Before the start of business, Just Security provides a curated summary of up-to-the-minute developments at home and abroad. Here’s today’s news.


Turkey has launched a renewed air campaign against Kurdish forces in northern Iraq, an indication that the re-elected government of President Recep Tayyip Erdogan intends to continue its military offensive against the PKK, reports Dion Nissenbaum. [Wall Street Journal]

American and Russian military planes have carried out communication tests over Syria, part of a new strategy to ensure the two states do not come into conflict during their parallel campaigns in the country, a US defense official said. [Al Jazeera]

President Obama’s decision to send troops to Syria may not jumpstart the long-stalled debate on authorizing the use of force against the Islamic State, according to skeptical senators. [The Hill’s Jordain Carney]

US-led airstrikes continue. The US and partner military forces carried out seven airstrikes against Islamic State targets in Syria on Nov. 2. Separately, coalition forces conducted a further 15 strikes on targets in Iraq. [Central Command]

“Close up with ISIS captives;” interviews with some of the Arab prisoners freed during a joint Kurdish/ US raid on an ISIS stronghold in Hawija last month, from Michael R. Gordon at the New York Times.

In the “inexorable logic” of Syria’s civil war, “worse is ahead,” writes David Ignatius, outlining how the country’s conflict may face further escalation. [Washington Post]

“Shrewd, calculating and driven, [Ahmad] Chalabi will almost certainly be remembered within Iraq as an architect of the country’s de-Baathification policy.” [New York Times’ Alissa J. Rubin]  And Gareth Smyth comments that’s the Iraqi nationalist, who passed away this week, “knew very well that Iraq … was a victim of the hostility between Washington and Tehran.” [The Guardian]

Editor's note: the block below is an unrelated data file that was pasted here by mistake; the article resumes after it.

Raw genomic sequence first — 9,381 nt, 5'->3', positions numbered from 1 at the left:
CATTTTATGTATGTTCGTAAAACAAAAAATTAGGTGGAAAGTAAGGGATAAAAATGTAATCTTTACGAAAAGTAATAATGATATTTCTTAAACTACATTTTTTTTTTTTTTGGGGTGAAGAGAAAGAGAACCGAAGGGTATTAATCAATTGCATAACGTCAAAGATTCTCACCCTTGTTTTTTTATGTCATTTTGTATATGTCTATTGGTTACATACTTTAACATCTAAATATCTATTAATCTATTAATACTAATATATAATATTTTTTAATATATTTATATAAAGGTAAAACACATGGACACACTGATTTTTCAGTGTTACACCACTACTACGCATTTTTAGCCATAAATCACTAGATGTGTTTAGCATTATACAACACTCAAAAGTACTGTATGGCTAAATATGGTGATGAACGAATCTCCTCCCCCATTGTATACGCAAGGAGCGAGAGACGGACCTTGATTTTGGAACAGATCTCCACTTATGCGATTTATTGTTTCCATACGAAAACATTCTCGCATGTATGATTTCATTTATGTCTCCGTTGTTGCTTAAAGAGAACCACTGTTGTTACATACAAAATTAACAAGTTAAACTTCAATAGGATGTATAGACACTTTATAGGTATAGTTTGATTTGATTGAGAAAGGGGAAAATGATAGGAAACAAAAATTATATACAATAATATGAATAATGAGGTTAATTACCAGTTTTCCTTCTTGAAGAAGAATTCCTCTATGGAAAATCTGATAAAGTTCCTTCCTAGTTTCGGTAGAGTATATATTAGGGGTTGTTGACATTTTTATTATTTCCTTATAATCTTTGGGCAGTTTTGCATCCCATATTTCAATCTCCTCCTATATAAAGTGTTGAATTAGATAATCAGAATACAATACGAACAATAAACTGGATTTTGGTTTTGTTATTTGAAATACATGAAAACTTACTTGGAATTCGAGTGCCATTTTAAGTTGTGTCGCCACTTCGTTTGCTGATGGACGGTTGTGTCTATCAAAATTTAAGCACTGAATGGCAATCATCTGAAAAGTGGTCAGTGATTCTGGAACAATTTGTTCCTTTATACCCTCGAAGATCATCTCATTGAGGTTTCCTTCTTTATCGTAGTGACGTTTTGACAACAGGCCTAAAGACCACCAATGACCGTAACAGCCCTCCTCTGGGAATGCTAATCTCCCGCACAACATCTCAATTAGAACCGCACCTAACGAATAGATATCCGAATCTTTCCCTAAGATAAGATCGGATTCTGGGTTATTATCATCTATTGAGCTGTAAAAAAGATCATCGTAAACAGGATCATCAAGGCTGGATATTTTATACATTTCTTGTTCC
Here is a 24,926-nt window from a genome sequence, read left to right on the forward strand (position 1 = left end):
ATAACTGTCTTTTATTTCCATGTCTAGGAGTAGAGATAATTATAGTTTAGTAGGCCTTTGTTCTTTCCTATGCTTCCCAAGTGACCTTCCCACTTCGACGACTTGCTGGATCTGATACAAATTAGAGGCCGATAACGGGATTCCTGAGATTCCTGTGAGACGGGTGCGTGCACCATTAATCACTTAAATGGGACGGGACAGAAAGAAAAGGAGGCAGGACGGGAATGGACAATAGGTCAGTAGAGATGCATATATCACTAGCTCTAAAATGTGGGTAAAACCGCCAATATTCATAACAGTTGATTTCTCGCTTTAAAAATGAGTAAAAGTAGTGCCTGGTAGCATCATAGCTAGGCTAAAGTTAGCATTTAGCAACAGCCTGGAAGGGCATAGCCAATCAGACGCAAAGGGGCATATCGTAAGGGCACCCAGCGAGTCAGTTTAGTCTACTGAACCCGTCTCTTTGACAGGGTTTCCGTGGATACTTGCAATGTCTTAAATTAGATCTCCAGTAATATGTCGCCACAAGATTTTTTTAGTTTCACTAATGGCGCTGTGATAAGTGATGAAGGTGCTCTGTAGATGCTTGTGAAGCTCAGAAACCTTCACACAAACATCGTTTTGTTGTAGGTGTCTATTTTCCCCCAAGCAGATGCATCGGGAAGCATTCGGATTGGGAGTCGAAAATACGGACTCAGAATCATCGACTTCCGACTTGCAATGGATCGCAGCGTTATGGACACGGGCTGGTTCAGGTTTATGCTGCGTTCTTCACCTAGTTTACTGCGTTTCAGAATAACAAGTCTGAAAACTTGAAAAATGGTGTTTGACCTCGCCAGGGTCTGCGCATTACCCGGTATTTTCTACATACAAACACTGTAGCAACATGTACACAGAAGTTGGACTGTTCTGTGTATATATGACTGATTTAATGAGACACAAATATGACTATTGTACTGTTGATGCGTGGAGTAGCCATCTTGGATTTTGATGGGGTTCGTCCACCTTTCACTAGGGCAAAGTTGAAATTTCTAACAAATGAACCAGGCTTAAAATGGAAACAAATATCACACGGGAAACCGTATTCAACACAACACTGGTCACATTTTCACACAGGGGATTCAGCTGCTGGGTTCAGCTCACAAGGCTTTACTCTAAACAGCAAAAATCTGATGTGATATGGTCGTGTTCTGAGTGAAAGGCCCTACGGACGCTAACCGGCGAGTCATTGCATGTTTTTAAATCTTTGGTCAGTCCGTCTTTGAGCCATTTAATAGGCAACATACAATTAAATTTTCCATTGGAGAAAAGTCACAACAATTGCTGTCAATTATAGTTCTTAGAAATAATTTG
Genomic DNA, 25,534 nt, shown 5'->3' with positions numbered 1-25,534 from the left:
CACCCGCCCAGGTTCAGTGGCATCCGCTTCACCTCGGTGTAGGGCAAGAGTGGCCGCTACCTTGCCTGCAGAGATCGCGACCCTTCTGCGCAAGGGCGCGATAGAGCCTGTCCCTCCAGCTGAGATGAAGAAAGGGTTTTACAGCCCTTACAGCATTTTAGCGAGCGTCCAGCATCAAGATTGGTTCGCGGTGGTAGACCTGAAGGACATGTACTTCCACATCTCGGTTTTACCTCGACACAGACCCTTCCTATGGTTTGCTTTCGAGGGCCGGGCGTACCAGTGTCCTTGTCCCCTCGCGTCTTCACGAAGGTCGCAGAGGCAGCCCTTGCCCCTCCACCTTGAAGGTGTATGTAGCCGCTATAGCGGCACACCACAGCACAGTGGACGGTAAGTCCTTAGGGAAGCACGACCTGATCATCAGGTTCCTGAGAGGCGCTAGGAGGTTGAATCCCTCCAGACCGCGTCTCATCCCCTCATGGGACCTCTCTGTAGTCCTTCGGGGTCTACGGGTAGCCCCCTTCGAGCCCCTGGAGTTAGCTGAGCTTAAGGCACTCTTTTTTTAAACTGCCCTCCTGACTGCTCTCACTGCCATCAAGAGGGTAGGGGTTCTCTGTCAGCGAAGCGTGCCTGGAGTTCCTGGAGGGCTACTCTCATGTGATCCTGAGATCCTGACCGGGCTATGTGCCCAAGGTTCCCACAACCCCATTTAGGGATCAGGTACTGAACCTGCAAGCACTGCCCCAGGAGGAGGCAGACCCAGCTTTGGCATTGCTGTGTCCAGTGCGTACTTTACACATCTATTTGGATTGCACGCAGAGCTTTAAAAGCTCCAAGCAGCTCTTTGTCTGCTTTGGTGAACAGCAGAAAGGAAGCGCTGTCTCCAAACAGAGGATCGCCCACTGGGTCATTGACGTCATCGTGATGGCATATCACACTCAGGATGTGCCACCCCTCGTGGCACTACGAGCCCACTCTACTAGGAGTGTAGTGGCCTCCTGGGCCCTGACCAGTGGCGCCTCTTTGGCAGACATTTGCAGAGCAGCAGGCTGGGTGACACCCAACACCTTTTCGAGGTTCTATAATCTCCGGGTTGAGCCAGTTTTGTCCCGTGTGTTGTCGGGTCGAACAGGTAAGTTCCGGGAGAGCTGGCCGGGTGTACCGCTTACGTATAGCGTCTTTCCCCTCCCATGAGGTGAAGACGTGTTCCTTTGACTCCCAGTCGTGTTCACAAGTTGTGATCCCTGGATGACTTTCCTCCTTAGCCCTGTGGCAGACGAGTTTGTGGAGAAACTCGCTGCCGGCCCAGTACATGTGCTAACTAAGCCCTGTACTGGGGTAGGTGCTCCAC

A new strategy for the closure of Guantánamo Bay detention facility will be published in the coming days, with much at stake for President Obama and his counterterrorism chief, Lisa Monaco. [Reuters’ Jeff Mason]

Yemeni “forever prisoner,” Mansoor Abdul Rahman al Dayfi has been cleared for release by a national security parole board; of the 112 prisoners still held at the camp, 53 are now approved for release. [Miami Herald’s Carol Rosenberg]

A former prisoner has been held for six weeks without charge in Morocco following his repatriation by the US, despite reassurances by the American government that he would be quickly released upon his return. [AP]


Protests are expected to take place in London this evening and tomorrow as Egypt’s president, Abdel Fatah al-Sisi arrives in the UK for an official visit. Sisi is accused of human rights abuses against the Egyptian people. [The Guardian’s Haroon Siddique]  Ian Black suggests that Sisi’s visit constitutes “business as usual” with Egypt, noting that the leader is now “accorded broad international legitimacy, even as opponents condemn his as a dictator who seized power in an illegal coup.” [The Guardian]